New Orleans Was Once Above Sea Level
Everyone has heard that New Orleans is below sea level; locals joke about it with a mix of dark humor and beleaguered pride, and it affects the region’s flood risk and future sustainability in fundamental ways. Yet few people realize that this condition is anthropogenic in its origins, and for the first 170 years of the city’s existence, the entire region lay above sea level. Tulane geographer Richard Campanella explains, courtesy The Times-Picayune (PDF).
New Orleans: Place Portraits — Over the next nine months, AAG’s “Focus on New Orleans and the Gulf Coast,” will feature a series of articles on New Orleans by Richard Campanella. Campanella teaches in Tulane’s School of Architecture. His geography training includes a M.S. degree from LSU where he specialized in mapping sciences. Campanella, New Orleans’ unofficial “geographer laureate,” is the author of 10 books and nearly 200 articles on New Orleans. He has received numerous awards for his highly creative integration of mapping and spatial analyses with architecture, social science and the humanities. Most recently, he received France’s highest academic honor – Chevalier dans L’Ordre des Palmes — for his geographical explications of New Orleans, past and present.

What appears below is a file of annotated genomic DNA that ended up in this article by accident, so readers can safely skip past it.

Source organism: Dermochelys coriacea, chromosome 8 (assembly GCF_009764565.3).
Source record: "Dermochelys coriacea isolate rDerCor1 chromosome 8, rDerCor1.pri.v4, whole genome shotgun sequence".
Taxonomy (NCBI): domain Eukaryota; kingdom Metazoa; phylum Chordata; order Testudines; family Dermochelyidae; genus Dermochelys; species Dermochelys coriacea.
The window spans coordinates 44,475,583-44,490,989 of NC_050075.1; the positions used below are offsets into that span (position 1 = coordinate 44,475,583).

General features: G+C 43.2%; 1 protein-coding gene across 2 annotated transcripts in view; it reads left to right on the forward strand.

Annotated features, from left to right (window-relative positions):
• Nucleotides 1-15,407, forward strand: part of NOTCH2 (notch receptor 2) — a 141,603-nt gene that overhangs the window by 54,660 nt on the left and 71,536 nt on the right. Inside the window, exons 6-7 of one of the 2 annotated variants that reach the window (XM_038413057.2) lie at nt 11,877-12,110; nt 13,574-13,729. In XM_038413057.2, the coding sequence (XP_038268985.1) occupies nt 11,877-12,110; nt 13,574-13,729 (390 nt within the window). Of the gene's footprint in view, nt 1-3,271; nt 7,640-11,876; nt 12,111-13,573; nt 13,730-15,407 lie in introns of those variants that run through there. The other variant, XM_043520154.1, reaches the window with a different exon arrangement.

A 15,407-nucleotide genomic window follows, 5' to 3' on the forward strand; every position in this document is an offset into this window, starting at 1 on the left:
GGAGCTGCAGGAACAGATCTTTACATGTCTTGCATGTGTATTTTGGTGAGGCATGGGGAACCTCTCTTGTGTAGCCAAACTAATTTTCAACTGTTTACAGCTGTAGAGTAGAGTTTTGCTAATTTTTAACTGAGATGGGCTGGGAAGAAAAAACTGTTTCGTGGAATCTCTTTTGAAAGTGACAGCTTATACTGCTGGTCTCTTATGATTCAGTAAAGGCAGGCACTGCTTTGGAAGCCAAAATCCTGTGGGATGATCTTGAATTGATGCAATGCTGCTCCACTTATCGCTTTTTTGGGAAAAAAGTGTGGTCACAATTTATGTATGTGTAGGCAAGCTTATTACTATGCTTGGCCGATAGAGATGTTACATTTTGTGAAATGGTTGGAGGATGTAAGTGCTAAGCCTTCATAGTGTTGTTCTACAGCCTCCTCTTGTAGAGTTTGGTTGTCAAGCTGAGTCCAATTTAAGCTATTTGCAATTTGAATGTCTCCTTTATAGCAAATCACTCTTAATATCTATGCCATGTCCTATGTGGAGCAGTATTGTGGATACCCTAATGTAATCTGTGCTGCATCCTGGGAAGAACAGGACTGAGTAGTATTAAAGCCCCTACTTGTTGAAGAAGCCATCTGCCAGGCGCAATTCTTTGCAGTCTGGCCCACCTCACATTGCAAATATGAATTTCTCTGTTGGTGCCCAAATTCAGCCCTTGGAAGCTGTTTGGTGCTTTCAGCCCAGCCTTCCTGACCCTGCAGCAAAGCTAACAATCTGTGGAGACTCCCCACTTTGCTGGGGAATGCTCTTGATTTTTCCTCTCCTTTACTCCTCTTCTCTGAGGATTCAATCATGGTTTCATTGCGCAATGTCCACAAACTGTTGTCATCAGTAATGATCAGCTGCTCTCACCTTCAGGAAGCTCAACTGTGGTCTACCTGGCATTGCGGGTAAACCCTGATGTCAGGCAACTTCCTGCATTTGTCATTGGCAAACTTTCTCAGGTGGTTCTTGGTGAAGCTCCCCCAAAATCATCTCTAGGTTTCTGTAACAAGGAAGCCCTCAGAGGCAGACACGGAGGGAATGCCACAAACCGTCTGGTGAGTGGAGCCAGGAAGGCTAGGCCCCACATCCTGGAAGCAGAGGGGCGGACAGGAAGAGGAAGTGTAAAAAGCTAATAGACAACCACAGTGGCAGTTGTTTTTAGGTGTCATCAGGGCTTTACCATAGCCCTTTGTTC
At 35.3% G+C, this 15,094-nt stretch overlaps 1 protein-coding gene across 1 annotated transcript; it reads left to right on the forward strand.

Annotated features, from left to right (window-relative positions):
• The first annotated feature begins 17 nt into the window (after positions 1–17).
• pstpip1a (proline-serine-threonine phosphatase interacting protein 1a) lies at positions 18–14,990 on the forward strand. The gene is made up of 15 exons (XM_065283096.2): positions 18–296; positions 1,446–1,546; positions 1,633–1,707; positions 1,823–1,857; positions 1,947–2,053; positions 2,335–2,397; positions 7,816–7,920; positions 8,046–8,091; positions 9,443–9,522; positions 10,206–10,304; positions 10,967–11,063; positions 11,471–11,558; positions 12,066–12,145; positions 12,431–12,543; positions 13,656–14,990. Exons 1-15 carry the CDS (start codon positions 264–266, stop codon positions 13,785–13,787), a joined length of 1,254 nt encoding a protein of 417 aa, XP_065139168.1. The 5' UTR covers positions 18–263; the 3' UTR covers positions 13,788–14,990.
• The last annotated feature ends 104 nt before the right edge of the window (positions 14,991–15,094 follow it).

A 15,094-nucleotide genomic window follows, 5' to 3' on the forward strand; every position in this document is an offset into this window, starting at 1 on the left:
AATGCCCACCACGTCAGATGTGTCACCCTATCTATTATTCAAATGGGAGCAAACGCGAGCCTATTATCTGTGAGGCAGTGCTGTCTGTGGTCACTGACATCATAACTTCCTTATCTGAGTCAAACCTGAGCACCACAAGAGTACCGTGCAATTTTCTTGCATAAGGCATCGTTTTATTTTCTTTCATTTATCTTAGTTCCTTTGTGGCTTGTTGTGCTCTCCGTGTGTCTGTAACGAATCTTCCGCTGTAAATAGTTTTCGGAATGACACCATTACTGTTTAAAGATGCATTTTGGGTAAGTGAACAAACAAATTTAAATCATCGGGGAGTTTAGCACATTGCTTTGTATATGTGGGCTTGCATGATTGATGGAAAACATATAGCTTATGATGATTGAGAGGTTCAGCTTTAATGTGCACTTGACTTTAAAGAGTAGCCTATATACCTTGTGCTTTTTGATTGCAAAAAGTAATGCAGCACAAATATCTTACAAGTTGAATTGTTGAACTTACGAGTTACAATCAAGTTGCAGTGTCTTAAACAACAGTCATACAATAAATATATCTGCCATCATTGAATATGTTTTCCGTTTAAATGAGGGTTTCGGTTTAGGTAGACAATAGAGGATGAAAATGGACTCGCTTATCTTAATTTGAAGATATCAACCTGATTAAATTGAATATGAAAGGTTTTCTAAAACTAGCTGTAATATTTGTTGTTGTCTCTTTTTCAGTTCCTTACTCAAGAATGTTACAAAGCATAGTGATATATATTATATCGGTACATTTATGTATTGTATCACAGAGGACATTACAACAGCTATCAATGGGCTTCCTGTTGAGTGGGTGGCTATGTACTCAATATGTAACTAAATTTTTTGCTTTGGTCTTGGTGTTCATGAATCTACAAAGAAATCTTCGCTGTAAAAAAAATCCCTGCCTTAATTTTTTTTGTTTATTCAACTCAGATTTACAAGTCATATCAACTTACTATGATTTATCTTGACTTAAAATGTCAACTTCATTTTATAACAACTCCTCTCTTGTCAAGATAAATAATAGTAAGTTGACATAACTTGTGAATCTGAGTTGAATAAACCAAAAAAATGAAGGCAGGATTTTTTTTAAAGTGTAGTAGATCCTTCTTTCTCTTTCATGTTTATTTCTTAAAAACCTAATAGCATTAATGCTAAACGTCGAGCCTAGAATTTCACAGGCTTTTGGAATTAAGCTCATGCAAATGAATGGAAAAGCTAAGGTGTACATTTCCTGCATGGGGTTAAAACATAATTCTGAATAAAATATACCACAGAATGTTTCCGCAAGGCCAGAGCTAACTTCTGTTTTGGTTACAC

AAG’s “Focus on New Orleans and the Gulf Coast” series serves to highlight some of the unique places and spaces attendees will be able to visit during the 2018 Annual Meeting being held in New Orleans from April 10-14.